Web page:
Social Media in 15 Minutes a Day, by Guest Blogger Frances Caballo

by | May 1, 2015 | Book Marketing Basics, Social Media for Authors

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Today, we’re lucky to have a guest blogger – our friend Frances Caballo, an author and social media strategist and manager for writers. Read on for her valuable pointers on how to manage your social media in about 15 minutes a day. Thanks to Frances for joining us!

Manage Social Media Frances Caballo Tips AME Guest Blog Post

Social Media in 15 Minutes a Day

You know that to sell your new book you need to be involved in marketing it and in today’s world that means social media has to be in the mix.

If you’ve already been using Facebook and LinkedIn for some time, great! You’re ahead of the learning curve.

But if social media is completely new to you – aside from a Facebook profile you somewhat neglect – then it’s likely that you’ve spent time reading blog posts or attending webinars and social media workshops at writers’ conferences.

What you probably haven’t learned is that you can manage your social media in about 15 minutes a day.

Isn’t that a lovely idea? You’re probably wondering, “It that realistic?”

Keep reading because I’m going to show you how to manage your social media in a way that it won’t dominate your marketing efforts or send you into the vortex of social media time suck.

Four Steps to Managing Your Social Media Marketing

Regardless of the social media platforms you use there are four steps to managing your social media.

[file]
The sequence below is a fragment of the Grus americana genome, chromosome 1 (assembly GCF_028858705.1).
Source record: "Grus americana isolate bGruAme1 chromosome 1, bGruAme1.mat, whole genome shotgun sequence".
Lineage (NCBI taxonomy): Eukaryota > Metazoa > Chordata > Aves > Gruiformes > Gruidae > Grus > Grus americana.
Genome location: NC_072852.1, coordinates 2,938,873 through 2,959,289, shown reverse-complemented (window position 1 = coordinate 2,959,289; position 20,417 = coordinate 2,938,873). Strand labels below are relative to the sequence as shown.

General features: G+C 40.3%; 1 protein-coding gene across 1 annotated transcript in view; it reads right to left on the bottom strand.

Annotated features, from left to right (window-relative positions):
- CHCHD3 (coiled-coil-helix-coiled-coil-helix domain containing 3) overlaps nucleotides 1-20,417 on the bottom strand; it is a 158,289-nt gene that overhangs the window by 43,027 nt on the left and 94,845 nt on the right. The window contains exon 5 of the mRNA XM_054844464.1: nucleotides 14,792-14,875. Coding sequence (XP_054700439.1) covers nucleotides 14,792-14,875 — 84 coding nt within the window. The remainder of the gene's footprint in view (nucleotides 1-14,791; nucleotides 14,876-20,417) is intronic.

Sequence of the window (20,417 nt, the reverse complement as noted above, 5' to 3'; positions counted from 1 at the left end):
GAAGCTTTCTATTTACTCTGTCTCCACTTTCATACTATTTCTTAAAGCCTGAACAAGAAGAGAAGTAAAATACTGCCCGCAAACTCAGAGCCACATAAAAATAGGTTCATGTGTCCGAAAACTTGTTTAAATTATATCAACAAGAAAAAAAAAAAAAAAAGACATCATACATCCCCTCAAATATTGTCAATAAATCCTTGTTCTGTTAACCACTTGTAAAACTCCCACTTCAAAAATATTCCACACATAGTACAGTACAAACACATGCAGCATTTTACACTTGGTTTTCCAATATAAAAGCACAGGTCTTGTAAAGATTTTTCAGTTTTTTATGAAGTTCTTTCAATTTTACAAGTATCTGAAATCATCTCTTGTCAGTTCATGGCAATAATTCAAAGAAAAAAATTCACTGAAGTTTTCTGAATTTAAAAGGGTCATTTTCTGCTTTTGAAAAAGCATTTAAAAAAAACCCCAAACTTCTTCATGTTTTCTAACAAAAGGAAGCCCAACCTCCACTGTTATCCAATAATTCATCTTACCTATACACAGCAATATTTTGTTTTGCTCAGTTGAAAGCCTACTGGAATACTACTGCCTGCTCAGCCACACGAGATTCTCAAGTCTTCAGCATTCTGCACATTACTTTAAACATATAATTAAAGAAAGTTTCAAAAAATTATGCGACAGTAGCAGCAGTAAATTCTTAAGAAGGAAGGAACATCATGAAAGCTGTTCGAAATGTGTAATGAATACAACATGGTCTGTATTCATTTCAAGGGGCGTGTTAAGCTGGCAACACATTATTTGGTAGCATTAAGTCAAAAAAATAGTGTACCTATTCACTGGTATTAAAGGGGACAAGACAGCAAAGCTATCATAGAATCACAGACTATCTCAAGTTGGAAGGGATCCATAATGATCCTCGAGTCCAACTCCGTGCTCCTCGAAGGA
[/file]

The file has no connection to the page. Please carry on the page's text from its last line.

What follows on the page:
1. Start with curation. Find content and create content to share. The content can be in the form of text as in links to blog posts by colleagues and experts in your genre or posts you write. Your content can also be in the form of images. Share as many images as you can – at least once daily on Twitter and in every post elsewhere.
  2. Schedule your social media posts. Once you know what you want to say and share, use a social media dashboard to schedule your posts.
  3. Find time to socialize. The very nature of social media is that it is social. In the book Twitter Power 3.0 the authors Joel Comm and Dave Taylor write, “Someone who uses social media successfully doesn’t just create content; he or she also creates conversations, and those conversations create communities.” So keep the social in social media and create communities with your readers on the social media platforms that best serve you.
  4. Review your analytics. Determine which posts receive the highest level of engagement and try to replicate that content every week. You can use the free analytics tools on Facebook, Twitter, and Pinterest (if you have a Pinterest business account). There are also tools (such as SocialReport, mentioned below) available that provide analytics on other social media networks.

Tools to Help You Save Time

There are numerous applications available to help you save time on social media. Here are just a few the tools and tricks I use.

Curation Tools

  • AllTop – This is a wonderful directory of the top blogs in every category imaginable. You will always find the information here to curate and share.
  • Swayy – Once you tell Swayy what your interests are, the app will send you an email each day with the five top blogs in your niche or genre, and you can schedule your post within the same application. This tool will save you a lot of time.
  • ContentGems – This application works identically to Swayy except it will send you a longer list of blog posts.
  • News feeds and lists: On Twitter, you can create lists of people who post great content and then use that list to curate content you want to share. You can also do the same thing reading through your news feeds on Facebook, LinkedIn, Twitter, Google+ and other social media networks that you use.

Scheduling Applications

Scheduling your content is your next step. You will need to find an application that has the features you want.